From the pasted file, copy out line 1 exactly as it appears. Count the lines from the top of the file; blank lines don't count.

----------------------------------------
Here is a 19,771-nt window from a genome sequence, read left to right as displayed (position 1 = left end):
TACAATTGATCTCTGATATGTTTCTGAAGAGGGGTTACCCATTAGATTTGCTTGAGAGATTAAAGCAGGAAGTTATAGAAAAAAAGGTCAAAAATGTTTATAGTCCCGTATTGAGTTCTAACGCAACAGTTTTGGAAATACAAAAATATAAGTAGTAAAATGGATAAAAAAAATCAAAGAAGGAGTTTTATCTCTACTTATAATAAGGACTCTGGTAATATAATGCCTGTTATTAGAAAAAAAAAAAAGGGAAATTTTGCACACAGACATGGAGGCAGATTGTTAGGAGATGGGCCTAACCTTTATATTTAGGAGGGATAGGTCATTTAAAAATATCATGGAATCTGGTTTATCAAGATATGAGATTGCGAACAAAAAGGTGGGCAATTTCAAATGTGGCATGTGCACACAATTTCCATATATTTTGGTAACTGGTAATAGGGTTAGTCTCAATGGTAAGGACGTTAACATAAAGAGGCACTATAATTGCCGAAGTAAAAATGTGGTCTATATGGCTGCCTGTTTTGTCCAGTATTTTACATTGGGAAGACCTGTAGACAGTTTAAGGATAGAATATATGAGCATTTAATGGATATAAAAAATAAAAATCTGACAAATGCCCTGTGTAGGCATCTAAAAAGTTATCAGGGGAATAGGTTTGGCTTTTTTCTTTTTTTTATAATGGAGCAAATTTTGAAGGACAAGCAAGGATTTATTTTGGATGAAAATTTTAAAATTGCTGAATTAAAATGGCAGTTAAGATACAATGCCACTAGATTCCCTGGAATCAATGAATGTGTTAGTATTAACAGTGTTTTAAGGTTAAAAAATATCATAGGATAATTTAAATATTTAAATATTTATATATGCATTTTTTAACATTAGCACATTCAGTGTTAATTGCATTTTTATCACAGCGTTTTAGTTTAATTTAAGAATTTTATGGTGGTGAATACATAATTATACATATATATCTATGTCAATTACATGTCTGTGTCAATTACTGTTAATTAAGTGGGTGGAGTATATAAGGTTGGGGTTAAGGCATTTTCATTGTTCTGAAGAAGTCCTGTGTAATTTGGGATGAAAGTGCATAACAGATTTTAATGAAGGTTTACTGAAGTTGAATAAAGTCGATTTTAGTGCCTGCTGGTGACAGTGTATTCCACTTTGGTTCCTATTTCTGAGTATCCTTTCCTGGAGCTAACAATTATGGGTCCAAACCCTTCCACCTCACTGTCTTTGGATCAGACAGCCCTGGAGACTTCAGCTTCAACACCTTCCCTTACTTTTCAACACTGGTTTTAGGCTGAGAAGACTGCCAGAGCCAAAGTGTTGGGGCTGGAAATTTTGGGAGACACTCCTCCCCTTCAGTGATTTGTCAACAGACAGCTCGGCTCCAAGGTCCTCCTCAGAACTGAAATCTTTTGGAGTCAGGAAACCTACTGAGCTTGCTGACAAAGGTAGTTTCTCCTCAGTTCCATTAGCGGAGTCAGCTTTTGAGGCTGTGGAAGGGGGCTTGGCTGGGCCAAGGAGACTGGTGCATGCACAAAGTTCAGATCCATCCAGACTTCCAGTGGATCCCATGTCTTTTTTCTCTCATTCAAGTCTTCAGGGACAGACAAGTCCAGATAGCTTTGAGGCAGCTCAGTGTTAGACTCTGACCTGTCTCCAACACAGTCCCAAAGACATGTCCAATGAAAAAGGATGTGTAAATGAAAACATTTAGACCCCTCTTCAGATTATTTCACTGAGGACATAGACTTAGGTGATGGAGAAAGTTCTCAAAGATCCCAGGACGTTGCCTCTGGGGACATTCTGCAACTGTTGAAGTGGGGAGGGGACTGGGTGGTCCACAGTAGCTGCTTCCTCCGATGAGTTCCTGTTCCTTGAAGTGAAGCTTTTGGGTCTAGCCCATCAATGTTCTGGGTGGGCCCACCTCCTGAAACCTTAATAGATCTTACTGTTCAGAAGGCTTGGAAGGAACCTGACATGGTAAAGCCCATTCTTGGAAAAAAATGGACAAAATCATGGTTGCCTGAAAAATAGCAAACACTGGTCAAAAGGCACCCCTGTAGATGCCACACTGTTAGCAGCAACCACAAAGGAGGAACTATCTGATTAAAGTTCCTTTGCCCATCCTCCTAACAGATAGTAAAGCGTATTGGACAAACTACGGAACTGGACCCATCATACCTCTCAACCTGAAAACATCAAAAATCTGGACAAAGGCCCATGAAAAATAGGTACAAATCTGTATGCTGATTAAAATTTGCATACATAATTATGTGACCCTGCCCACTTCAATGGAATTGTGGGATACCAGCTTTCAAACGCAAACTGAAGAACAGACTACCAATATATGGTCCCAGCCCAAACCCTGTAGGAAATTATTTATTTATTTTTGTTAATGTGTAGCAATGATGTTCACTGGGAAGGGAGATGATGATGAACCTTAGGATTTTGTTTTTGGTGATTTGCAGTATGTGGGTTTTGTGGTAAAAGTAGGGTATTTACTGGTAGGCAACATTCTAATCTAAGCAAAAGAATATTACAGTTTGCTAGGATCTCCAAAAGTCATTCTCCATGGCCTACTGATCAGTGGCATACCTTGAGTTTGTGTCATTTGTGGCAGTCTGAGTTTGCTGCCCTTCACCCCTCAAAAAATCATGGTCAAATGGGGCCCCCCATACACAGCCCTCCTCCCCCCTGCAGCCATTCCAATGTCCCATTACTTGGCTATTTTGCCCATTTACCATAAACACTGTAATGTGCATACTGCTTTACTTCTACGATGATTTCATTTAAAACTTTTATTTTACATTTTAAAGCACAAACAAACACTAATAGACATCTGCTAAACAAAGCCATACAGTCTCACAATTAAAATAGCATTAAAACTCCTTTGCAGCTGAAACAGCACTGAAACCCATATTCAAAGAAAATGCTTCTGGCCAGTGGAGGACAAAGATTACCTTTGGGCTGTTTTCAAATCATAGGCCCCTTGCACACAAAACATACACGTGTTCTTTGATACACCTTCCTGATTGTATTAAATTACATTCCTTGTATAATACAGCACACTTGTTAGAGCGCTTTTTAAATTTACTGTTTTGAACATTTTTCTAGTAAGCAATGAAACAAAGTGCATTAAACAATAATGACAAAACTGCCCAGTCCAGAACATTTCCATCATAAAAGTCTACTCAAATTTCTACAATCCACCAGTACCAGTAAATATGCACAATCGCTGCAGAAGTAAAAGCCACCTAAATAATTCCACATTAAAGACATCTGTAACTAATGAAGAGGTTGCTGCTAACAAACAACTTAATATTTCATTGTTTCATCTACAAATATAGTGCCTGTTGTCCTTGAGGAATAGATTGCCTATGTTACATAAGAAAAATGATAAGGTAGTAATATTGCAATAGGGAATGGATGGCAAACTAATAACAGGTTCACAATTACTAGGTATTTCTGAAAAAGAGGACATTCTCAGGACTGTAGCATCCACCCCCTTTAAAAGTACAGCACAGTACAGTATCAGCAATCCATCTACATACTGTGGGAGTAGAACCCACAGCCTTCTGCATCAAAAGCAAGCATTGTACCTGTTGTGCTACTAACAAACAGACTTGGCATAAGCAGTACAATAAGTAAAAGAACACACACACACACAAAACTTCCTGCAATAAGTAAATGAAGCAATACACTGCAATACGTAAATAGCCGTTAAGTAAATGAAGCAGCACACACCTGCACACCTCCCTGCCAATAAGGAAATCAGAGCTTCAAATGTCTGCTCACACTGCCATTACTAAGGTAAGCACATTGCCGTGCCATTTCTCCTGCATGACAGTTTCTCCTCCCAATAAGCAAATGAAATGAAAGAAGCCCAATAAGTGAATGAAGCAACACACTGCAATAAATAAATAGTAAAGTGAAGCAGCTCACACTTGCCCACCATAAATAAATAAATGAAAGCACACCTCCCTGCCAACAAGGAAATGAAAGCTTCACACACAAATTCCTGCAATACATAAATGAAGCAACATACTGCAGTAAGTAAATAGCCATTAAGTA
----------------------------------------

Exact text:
Here is a 19,771-nt window from a genome sequence, read left to right as displayed (position 1 = left end):